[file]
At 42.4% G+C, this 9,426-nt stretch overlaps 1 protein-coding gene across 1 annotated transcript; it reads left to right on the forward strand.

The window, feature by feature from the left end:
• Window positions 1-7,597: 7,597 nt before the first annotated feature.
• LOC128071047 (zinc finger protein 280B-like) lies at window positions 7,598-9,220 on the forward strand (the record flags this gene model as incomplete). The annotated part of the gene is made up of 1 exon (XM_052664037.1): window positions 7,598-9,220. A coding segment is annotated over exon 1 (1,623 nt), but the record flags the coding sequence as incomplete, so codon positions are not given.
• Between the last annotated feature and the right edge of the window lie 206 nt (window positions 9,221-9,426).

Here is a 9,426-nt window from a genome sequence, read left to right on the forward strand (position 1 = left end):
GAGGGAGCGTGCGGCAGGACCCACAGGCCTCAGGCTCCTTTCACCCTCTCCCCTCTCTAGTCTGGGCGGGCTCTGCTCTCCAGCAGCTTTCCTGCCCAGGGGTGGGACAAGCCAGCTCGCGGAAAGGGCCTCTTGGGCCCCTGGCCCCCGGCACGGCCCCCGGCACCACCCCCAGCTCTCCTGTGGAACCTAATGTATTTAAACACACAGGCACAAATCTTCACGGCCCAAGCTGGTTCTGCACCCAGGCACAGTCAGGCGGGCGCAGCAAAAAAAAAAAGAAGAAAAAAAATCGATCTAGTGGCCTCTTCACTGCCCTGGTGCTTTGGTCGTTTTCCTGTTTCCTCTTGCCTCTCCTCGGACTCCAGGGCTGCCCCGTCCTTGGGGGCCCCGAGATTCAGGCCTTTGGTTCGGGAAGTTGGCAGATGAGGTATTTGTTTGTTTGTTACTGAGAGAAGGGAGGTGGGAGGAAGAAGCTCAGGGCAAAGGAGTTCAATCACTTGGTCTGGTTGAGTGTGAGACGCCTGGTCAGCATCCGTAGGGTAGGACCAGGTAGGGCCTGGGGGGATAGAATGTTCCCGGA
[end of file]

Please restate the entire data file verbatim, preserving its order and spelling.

At 42.4% G+C, this 9,426-nt stretch overlaps 1 protein-coding gene across 1 annotated transcript; it reads left to right on the forward strand.

The window, feature by feature from the left end:
• Window positions 1-7,597: 7,597 nt before the first annotated feature.
• LOC128071047 (zinc finger protein 280B-like) lies at window positions 7,598-9,220 on the forward strand (the record flags this gene model as incomplete). The annotated part of the gene is made up of 1 exon (XM_052664037.1): window positions 7,598-9,220. A coding segment is annotated over exon 1 (1,623 nt), but the record flags the coding sequence as incomplete, so codon positions are not given.
• Between the last annotated feature and the right edge of the window lie 206 nt (window positions 9,221-9,426).

Here is a 9,426-nt window from a genome sequence, read left to right on the forward strand (position 1 = left end):
GAGGGAGCGTGCGGCAGGACCCACAGGCCTCAGGCTCCTTTCACCCTCTCCCCTCTCTAGTCTGGGCGGGCTCTGCTCTCCAGCAGCTTTCCTGCCCAGGGGTGGGACAAGCCAGCTCGCGGAAAGGGCCTCTTGGGCCCCTGGCCCCCGGCACGGCCCCCGGCACCACCCCCAGCTCTCCTGTGGAACCTAATGTATTTAAACACACAGGCACAAATCTTCACGGCCCAAGCTGGTTCTGCACCCAGGCACAGTCAGGCGGGCGCAGCAAAAAAAAAAAGAAGAAAAAAAATCGATCTAGTGGCCTCTTCACTGCCCTGGTGCTTTGGTCGTTTTCCTGTTTCCTCTTGCCTCTCCTCGGACTCCAGGGCTGCCCCGTCCTTGGGGGCCCCGAGATTCAGGCCTTTGGTTCGGGAAGTTGGCAGATGAGGTATTTGTTTGTTTGTTACTGAGAGAAGGGAGGTGGGAGGAAGAAGCTCAGGGCAAAGGAGTTCAATCACTTGGTCTGGTTGAGTGTGAGACGCCTGGTCAGCATCCGTAGGGTAGGACCAGGTAGGGCCTGGGGGGATAGAATGTTCCCGGA